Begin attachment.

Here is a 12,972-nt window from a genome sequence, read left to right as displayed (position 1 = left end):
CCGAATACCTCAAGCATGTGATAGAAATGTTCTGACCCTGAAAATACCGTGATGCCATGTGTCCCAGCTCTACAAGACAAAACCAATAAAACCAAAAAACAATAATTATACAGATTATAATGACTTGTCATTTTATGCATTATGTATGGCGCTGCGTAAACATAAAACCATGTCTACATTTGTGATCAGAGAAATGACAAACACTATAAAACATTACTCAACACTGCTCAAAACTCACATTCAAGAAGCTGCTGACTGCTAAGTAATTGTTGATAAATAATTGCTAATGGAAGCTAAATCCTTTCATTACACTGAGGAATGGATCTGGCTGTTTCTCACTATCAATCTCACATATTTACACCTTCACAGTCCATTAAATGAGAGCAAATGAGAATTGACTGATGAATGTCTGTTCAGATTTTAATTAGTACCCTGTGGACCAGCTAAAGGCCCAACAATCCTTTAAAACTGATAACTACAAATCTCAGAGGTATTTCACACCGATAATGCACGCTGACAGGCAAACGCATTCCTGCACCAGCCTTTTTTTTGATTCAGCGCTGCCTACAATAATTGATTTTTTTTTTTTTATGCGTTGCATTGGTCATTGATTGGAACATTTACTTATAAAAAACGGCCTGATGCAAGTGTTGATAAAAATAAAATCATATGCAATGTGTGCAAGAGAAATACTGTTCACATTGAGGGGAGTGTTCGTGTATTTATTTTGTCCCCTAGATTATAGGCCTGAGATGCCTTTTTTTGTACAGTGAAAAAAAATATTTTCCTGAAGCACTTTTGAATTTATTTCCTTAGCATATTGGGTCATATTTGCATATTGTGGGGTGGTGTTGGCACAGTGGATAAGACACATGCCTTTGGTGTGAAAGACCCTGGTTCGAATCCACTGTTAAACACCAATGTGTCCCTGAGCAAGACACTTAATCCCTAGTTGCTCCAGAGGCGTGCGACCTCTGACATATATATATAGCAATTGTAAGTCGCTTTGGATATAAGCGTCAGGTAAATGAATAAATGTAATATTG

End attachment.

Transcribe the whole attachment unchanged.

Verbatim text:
Here is a 12,972-nt window from a genome sequence, read left to right as displayed (position 1 = left end):
CCGAATACCTCAAGCATGTGATAGAAATGTTCTGACCCTGAAAATACCGTGATGCCATGTGTCCCAGCTCTACAAGACAAAACCAATAAAACCAAAAAACAATAATTATACAGATTATAATGACTTGTCATTTTATGCATTATGTATGGCGCTGCGTAAACATAAAACCATGTCTACATTTGTGATCAGAGAAATGACAAACACTATAAAACATTACTCAACACTGCTCAAAACTCACATTCAAGAAGCTGCTGACTGCTAAGTAATTGTTGATAAATAATTGCTAATGGAAGCTAAATCCTTTCATTACACTGAGGAATGGATCTGGCTGTTTCTCACTATCAATCTCACATATTTACACCTTCACAGTCCATTAAATGAGAGCAAATGAGAATTGACTGATGAATGTCTGTTCAGATTTTAATTAGTACCCTGTGGACCAGCTAAAGGCCCAACAATCCTTTAAAACTGATAACTACAAATCTCAGAGGTATTTCACACCGATAATGCACGCTGACAGGCAAACGCATTCCTGCACCAGCCTTTTTTTTGATTCAGCGCTGCCTACAATAATTGATTTTTTTTTTTTTATGCGTTGCATTGGTCATTGATTGGAACATTTACTTATAAAAAACGGCCTGATGCAAGTGTTGATAAAAATAAAATCATATGCAATGTGTGCAAGAGAAATACTGTTCACATTGAGGGGAGTGTTCGTGTATTTATTTTGTCCCCTAGATTATAGGCCTGAGATGCCTTTTTTTGTACAGTGAAAAAAAATATTTTCCTGAAGCACTTTTGAATTTATTTCCTTAGCATATTGGGTCATATTTGCATATTGTGGGGTGGTGTTGGCACAGTGGATAAGACACATGCCTTTGGTGTGAAAGACCCTGGTTCGAATCCACTGTTAAACACCAATGTGTCCCTGAGCAAGACACTTAATCCCTAGTTGCTCCAGAGGCGTGCGACCTCTGACATATATATATAGCAATTGTAAGTCGCTTTGGATATAAGCGTCAGGTAAATGAATAAATGTAATATTG